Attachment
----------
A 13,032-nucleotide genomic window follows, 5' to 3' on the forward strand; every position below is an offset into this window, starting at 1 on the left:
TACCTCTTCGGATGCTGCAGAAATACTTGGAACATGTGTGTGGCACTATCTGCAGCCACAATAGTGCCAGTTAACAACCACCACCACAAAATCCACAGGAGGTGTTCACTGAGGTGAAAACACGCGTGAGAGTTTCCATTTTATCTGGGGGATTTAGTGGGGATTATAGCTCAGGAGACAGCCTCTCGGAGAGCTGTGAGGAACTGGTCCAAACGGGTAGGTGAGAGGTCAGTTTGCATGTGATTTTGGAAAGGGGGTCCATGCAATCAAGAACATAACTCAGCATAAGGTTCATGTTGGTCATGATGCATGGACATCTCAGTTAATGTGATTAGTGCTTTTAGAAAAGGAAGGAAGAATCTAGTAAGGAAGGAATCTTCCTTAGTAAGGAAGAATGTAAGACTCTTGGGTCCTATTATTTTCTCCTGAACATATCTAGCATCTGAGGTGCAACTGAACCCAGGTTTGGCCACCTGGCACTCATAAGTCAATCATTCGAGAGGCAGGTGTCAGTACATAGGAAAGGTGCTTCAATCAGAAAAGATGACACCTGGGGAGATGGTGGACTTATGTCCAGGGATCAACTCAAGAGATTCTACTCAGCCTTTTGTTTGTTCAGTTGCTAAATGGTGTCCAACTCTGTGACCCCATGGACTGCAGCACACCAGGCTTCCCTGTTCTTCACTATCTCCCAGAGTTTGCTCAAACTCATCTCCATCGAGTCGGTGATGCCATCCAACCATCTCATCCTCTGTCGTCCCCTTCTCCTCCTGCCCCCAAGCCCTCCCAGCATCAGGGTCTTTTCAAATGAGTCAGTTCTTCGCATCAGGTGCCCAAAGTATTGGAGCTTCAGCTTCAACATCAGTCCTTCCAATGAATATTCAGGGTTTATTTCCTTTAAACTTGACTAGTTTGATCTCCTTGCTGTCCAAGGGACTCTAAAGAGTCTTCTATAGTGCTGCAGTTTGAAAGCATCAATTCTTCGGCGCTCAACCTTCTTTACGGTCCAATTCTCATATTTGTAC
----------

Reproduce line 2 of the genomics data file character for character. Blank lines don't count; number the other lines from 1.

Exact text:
TACCTCTTCGGATGCTGCAGAAATACTTGGAACATGTGTGTGGCACTATCTGCAGCCACAATAGTGCCAGTTAACAACCACCACCACAAAATCCACAGGAGGTGTTCACTGAGGTGAAAACACGCGTGAGAGTTTCCATTTTATCTGGGGGATTTAGTGGGGATTATAGCTCAGGAGACAGCCTCTCGGAGAGCTGTGAGGAACTGGTCCAAACGGGTAGGTGAGAGGTCAGTTTGCATGTGATTTTGGAAAGGGGGTCCATGCAATCAAGAACATAACTCAGCATAAGGTTCATGTTGGTCATGATGCATGGACATCTCAGTTAATGTGATTAGTGCTTTTAGAAAAGGAAGGAAGAATCTAGTAAGGAAGGAATCTTCCTTAGTAAGGAAGAATGTAAGACTCTTGGGTCCTATTATTTTCTCCTGAACATATCTAGCATCTGAGGTGCAACTGAACCCAGGTTTGGCCACCTGGCACTCATAAGTCAATCATTCGAGAGGCAGGTGTCAGTACATAGGAAAGGTGCTTCAATCAGAAAAGATGACACCTGGGGAGATGGTGGACTTATGTCCAGGGATCAACTCAAGAGATTCTACTCAGCCTTTTGTTTGTTCAGTTGCTAAATGGTGTCCAACTCTGTGACCCCATGGACTGCAGCACACCAGGCTTCCCTGTTCTTCACTATCTCCCAGAGTTTGCTCAAACTCATCTCCATCGAGTCGGTGATGCCATCCAACCATCTCATCCTCTGTCGTCCCCTTCTCCTCCTGCCCCCAAGCCCTCCCAGCATCAGGGTCTTTTCAAATGAGTCAGTTCTTCGCATCAGGTGCCCAAAGTATTGGAGCTTCAGCTTCAACATCAGTCCTTCCAATGAATATTCAGGGTTTATTTCCTTTAAACTTGACTAGTTTGATCTCCTTGCTGTCCAAGGGACTCTAAAGAGTCTTCTATAGTGCTGCAGTTTGAAAGCATCAATTCTTCGGCGCTCAACCTTCTTTACGGTCCAATTCTCATATTTGTAC